American University of Beirut

Generating Trouble


November 30, ​2022

​​Research at the American University of Beirut has shown that the level of toxic emissions from generators may have quadrupled since Lebanon's financial crisis began, because of an increased reliance on them. Dr. Issam Lakkis elaborates on this—its effect on the environment and public health—and discusses possible solutions in the absence of regulations.​

​How would you describe the current situation?

To give some background to this issue, Lebanon imports more than 95% of its energy requirement in the form of fossil fuel. Pollution due to the combustion of fossil fuel in Lebanon comes from two major sources: diesel generators and the transportation fleet, such as the cars, trucks, and buses. What is unique about Lebanon is that you rarely see diesel generators as the dominant source of energy or almost the only source of energy. This problem of the diesel generators is not new. We have been relying on them over the past three decades to compensate for the frequent electricity supply shortage from the national grid.

Of course, the situation took a sharp turn in 2019 when the Lebanese economy started collapsing. The Lebanese pound lost almost all its value, government services including the electricity supply from the national grid, came to a near complete halt. The shortage of supply was basically filled by the diesel generators. It is estimated that in 2016 before the crisis, diesel generators in Lebanon consumed around 1.6 million tons of fuel per year, and emitted around two giga grams of fine particulate matter. This is around 10 times the emissions of particulate matter from the cars in the country. If you just simply scale that each generator in 2016 was running around three hours, now most of the generators run around 12 hours, then we can reach a conclusion that the emissions now around three to four times the 2016 estimates.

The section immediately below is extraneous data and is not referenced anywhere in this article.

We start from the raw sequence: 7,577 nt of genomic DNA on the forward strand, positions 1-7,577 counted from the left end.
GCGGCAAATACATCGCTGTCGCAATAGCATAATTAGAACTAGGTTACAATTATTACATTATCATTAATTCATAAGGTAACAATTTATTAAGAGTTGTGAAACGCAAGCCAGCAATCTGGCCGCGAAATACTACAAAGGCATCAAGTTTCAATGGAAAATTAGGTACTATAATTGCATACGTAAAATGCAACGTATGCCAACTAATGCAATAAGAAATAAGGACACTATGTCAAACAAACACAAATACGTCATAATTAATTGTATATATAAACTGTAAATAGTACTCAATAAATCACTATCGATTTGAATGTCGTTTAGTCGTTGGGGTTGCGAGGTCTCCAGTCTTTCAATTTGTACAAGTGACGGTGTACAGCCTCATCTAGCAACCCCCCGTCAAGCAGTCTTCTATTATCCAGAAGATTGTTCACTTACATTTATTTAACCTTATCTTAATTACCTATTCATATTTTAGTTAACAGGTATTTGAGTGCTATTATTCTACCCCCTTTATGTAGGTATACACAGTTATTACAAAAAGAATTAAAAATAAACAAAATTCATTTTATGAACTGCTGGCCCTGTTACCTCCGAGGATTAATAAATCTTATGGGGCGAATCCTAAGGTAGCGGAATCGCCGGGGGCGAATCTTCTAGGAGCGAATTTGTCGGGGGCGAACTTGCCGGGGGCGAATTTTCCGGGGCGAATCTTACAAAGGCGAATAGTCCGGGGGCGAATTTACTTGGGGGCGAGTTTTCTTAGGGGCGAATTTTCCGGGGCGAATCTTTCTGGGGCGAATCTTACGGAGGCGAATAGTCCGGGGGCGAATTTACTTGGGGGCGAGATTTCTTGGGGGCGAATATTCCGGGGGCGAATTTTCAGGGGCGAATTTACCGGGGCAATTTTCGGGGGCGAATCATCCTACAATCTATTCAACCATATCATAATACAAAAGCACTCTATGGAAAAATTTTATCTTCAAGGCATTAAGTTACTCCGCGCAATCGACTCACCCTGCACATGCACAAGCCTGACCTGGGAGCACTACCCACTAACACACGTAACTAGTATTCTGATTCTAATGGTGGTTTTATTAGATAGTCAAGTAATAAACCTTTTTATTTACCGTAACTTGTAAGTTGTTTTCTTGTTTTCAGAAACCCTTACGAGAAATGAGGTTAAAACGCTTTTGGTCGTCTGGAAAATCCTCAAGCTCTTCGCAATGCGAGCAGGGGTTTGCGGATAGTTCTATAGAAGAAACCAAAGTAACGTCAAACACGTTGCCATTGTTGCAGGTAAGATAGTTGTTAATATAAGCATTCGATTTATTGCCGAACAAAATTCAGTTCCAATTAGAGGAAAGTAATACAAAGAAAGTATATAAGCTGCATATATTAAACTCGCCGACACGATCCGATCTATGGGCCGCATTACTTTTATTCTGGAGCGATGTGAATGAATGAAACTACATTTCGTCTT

As for the transportation fleet, the collapse of the economy means that people are rarely fixing their cars, and they are not buying new cars which are generally cleaner because they run more on efficient combustion and they have catalytic converters and filters and so on. Relying on old cars that are aging at a high rate exacerbates the problem of emissions.

​How is that a problem on an environmental level?

Gases and particles that are emitted as byproducts of the combustion process of gasoline and diesel harm the environment in different ways. For example, ground level ozone harms all kinds of plants including trees and crops, sulfur and nitrous oxide lead to acid rain which harms the soil, seeps into the water sources and alters our food chain. On the other hand, greenhouse gas emissions from fuel combustion such as carbon dioxide and nitrous oxide are agents of climate change which as we all know it adversely affecting the whole planet and ecosystems. Also, other pollutants such as carbon monoxide, volatile organic compounds, and particulate matter, also result in smog that reduces visibility.

​What does that mean in terms of public health?

According to the World Health Organization (WHO), pollution kills around 8 million people every year. Half of these deaths are caused by ambient air pollution. And 90 percent of the world population lives in places where the air quality exceeds the WHO guideline limits. Also, the health burdens of pollution are spread inequitably across the world, where mostly countries in the global south as well developing countries such as Lebanon, suffer the most. 

Now, the compound and diverse impact of pollution on health has been documented and it affects almost every single part of our body. Pollutants such as sulfur dioxide and nitrogen oxide contribute to cardiovascular diseases. Carbon monoxide, particulate matter, ozone, and sulfur dioxide and nitrogen oxides also contribute to respiratory illnesses. Also, there are other pollutants that are known to be probable carcinogens such as volatile organic compounds and so on. Every day you find new evidence of the adverse health effects of pollution, and there are even some studies that are local to Lebanon and are worth looking at.

What could be a realistic solution in the absence of regulations?

There are several things that can be done. We saw in the recent past that if public awareness is done properly and across the board, it can lead to policy change, or change things that were planned. For example, when incinerators that were proposed to get rid of garbage, with some sites in Beirut, the public awareness campaign that was implemented pushed to changing that plan. 

We must increase the awareness of the public about pollution. Also, once you inform people about the negative impact of pollution on the environment and health, they will have their own citizen and community initiated solutions. This is particularly important now given the wave of green energy that is mostly captured in photovoltaic solar energy produced electricity.

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